Why do we need guest access anyway? If they’re going to share resources and collaborate, why not make them members? Unlike Microsoft Teams members, guests only need limited access to certain resources in their assigned areas of responsibility. This way, you can ensure the security of your Microsoft Teams environment and maintain the confidentiality of your files and documents. In addition, adding full members counts towards your license limit.

That being said, certain cautionary measures must be implemented when having guests around. This way, you don’t inadvertently share resources that should have stayed private. Managing guest security also ensures that guess access accounts remain secure and confidential.

Some additional security measures that you can implement are:

  • Implementing multi-factor authentication for guests’ accounts
  • Provide detailed terms of use
  • Set up quarterly audits to remove dormant or dead accounts and review access permissions for existing guests
  • Limit guests to web-only access when using an unregistered device
  • Implement session timeouts to encourage frequent authentication
  • Identify and label sensitive files and documents, then remove guest access

Microsoft Azure permission levels

For increased security, you can assign permission levels to your guests using the guest user restrictions policy controls in Azure Active Directory. These let you assign different policy options to each guest, ranging from most inclusive to the most restrictive.

  1. The guest users have the same access as members is the most inclusive, allowing guests the same access levels to directory data as Teams members.
  2. The guest users have limited access to properties and membership of directory objects settings are restricted from performing certain directory tasks, including using Microsoft Graph for enumerating users, groups, or other directory resources.
  3. The guest user access is restricted to properties and memberships of their own directory objects is the most restrictive, which limits guests’ access to only their own directory objects.

guest user access options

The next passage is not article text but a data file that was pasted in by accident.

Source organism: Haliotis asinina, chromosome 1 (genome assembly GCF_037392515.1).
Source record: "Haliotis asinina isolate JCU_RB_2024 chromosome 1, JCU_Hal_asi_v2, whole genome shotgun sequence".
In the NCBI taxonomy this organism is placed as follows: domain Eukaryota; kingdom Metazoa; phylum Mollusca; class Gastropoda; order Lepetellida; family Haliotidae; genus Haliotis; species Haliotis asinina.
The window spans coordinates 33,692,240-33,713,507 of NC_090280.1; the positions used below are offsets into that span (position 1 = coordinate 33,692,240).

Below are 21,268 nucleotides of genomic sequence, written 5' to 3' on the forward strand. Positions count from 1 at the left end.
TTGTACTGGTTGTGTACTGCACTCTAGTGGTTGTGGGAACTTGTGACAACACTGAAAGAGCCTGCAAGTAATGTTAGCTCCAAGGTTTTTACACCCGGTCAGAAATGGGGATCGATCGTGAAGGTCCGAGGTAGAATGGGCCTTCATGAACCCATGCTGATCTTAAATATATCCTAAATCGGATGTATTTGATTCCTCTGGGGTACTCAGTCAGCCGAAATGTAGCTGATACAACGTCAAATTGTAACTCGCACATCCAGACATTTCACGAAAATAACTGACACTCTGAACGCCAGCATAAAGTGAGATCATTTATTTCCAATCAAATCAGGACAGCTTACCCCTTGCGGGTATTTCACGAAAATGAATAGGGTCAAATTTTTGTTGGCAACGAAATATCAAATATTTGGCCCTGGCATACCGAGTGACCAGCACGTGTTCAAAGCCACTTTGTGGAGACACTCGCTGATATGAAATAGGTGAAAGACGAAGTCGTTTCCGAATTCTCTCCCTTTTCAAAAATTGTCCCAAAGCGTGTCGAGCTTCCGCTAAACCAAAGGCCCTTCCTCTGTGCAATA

Changing permission levels in the Azure Active Directory will require administrator or Team owner participation.

How much will it cost to add guests?

Licensing for Microsoft Teams guest access is already incorporated with your existing Microsoft 365 subscriptions, including Microsoft 365 Business Standard, Microsoft 365 Enterprise, and Microsoft 365 Education. Additional licenses are unnecessary to add guests.

Teams can also add an unlimited number of guests. However, the actual total may depend on the paid features in your Azure Active Directory license. In addition, standalone Microsoft 365 subscribers are considered as belonging to the same organization and will not be recognized as guests. To access Teams, they must secure a Microsoft 365 Business Standard, Office 365 Enterprise, or Office 365 Education subscription.

Teams is here to stay

Many organizations adopted Microsoft Teams quickly to enable users to work from home during the COVID-19 pandemic, but the platform is so powerful and flexible that it will undoubtedly continue to be an essential business application even as workers return to the office. The guest access feature is especially useful, since it extends the extensive collaboration capabilities of Teams to your business partners, customers, contractors and other third parties. Understanding how to use is properly and securely will be important for every organization moving forward.

For more insight into how to get the most value from the platform, check out some of our other Teams posts below.

How to use Microsoft Teams: Putting the team back in teamwork
Everything you should know about Microsoft Teams
Microsoft Teams security: A primer on How to Secure Microsoft Teams
An overview of Microsoft Teams shared calendar functionality

About the Author

Michael Smith

Michael Smith is the Senior Manager of Pre-Sales Consulting at Quest Software and has been working in the IT industry with a specialized focus in SharePoint and Microsoft 365 for many years. Michael has previously served as a SharePoint architect, administrator and trainer for several major corporations. Currently, Michael oversees a team of pre-sales consultants who assist clients with their day-to-day needs in the world of Microsoft 365 and SharePoint.